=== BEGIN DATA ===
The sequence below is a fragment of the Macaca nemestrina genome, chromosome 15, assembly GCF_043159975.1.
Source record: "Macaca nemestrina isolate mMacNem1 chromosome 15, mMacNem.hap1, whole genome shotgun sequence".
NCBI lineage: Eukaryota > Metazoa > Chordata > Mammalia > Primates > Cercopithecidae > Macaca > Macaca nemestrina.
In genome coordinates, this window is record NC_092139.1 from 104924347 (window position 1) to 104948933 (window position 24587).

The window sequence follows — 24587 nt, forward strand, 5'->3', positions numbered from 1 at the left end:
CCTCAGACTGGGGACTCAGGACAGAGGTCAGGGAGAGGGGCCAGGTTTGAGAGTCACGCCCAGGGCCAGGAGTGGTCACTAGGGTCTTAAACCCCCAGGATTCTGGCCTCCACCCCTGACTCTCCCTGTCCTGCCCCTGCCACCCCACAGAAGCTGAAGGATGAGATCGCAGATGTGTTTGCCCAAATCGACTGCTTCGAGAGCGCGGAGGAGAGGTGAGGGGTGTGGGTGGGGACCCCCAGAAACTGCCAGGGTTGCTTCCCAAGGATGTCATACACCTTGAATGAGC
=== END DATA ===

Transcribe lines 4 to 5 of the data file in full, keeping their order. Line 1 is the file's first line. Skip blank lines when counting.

In genome coordinates, this window is record NC_092139.1 from 104924347 (window position 1) to 104948933 (window position 24587).

The window sequence follows — 24587 nt, forward strand, 5'->3', positions numbered from 1 at the left end: